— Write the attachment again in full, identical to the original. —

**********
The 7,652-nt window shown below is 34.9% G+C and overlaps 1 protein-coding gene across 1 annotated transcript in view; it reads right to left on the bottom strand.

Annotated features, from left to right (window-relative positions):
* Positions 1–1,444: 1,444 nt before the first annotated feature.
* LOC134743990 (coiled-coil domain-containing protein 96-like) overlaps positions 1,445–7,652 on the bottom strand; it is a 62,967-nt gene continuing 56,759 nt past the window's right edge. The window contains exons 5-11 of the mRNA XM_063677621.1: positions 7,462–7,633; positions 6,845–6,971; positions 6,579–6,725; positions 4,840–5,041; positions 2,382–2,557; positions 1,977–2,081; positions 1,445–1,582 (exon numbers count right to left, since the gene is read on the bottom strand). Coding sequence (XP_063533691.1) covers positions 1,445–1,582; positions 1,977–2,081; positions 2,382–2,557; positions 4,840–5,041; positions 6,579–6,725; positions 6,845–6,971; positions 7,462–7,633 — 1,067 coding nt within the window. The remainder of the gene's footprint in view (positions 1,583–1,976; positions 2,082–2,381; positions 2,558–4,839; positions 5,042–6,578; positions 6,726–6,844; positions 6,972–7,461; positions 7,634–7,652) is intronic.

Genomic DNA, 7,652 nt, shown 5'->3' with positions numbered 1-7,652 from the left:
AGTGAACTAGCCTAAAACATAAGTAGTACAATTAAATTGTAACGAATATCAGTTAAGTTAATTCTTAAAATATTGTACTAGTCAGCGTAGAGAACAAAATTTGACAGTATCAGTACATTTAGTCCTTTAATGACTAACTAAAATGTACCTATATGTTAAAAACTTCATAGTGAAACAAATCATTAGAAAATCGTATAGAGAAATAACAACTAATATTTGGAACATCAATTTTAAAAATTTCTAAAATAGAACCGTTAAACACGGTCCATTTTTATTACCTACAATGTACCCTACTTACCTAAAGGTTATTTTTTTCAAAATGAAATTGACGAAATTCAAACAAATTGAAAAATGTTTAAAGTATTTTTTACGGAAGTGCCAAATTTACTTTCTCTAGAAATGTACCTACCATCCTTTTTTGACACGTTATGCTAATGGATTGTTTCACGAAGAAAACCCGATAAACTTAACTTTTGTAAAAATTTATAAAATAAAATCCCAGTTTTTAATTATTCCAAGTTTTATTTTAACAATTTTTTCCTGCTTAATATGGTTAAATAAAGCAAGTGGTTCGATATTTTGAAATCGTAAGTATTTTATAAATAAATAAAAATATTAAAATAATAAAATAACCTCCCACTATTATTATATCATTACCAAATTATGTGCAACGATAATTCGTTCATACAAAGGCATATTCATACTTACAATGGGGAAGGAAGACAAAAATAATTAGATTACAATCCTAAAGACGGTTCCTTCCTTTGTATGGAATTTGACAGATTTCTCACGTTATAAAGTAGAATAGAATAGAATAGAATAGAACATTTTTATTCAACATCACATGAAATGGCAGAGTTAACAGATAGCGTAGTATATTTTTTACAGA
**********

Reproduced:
The 7,652-nt window shown below is 34.9% G+C and overlaps 1 protein-coding gene across 1 annotated transcript in view; it reads right to left on the bottom strand.

Annotated features, from left to right (window-relative positions):
* Positions 1–1,444: 1,444 nt before the first annotated feature.
* LOC134743990 (coiled-coil domain-containing protein 96-like) overlaps positions 1,445–7,652 on the bottom strand; it is a 62,967-nt gene continuing 56,759 nt past the window's right edge. The window contains exons 5-11 of the mRNA XM_063677621.1: positions 7,462–7,633; positions 6,845–6,971; positions 6,579–6,725; positions 4,840–5,041; positions 2,382–2,557; positions 1,977–2,081; positions 1,445–1,582 (exon numbers count right to left, since the gene is read on the bottom strand). Coding sequence (XP_063533691.1) covers positions 1,445–1,582; positions 1,977–2,081; positions 2,382–2,557; positions 4,840–5,041; positions 6,579–6,725; positions 6,845–6,971; positions 7,462–7,633 — 1,067 coding nt within the window. The remainder of the gene's footprint in view (positions 1,583–1,976; positions 2,082–2,381; positions 2,558–4,839; positions 5,042–6,578; positions 6,726–6,844; positions 6,972–7,461; positions 7,634–7,652) is intronic.

Genomic DNA, 7,652 nt, shown 5'->3' with positions numbered 1-7,652 from the left:
AGTGAACTAGCCTAAAACATAAGTAGTACAATTAAATTGTAACGAATATCAGTTAAGTTAATTCTTAAAATATTGTACTAGTCAGCGTAGAGAACAAAATTTGACAGTATCAGTACATTTAGTCCTTTAATGACTAACTAAAATGTACCTATATGTTAAAAACTTCATAGTGAAACAAATCATTAGAAAATCGTATAGAGAAATAACAACTAATATTTGGAACATCAATTTTAAAAATTTCTAAAATAGAACCGTTAAACACGGTCCATTTTTATTACCTACAATGTACCCTACTTACCTAAAGGTTATTTTTTTCAAAATGAAATTGACGAAATTCAAACAAATTGAAAAATGTTTAAAGTATTTTTTACGGAAGTGCCAAATTTACTTTCTCTAGAAATGTACCTACCATCCTTTTTTGACACGTTATGCTAATGGATTGTTTCACGAAGAAAACCCGATAAACTTAACTTTTGTAAAAATTTATAAAATAAAATCCCAGTTTTTAATTATTCCAAGTTTTATTTTAACAATTTTTTCCTGCTTAATATGGTTAAATAAAGCAAGTGGTTCGATATTTTGAAATCGTAAGTATTTTATAAATAAATAAAAATATTAAAATAATAAAATAACCTCCCACTATTATTATATCATTACCAAATTATGTGCAACGATAATTCGTTCATACAAAGGCATATTCATACTTACAATGGGGAAGGAAGACAAAAATAATTAGATTACAATCCTAAAGACGGTTCCTTCCTTTGTATGGAATTTGACAGATTTCTCACGTTATAAAGTAGAATAGAATAGAATAGAATAGAACATTTTTATTCAACATCACATGAAATGGCAGAGTTAACAGATAGCGTAGTATATTTTTTACAGA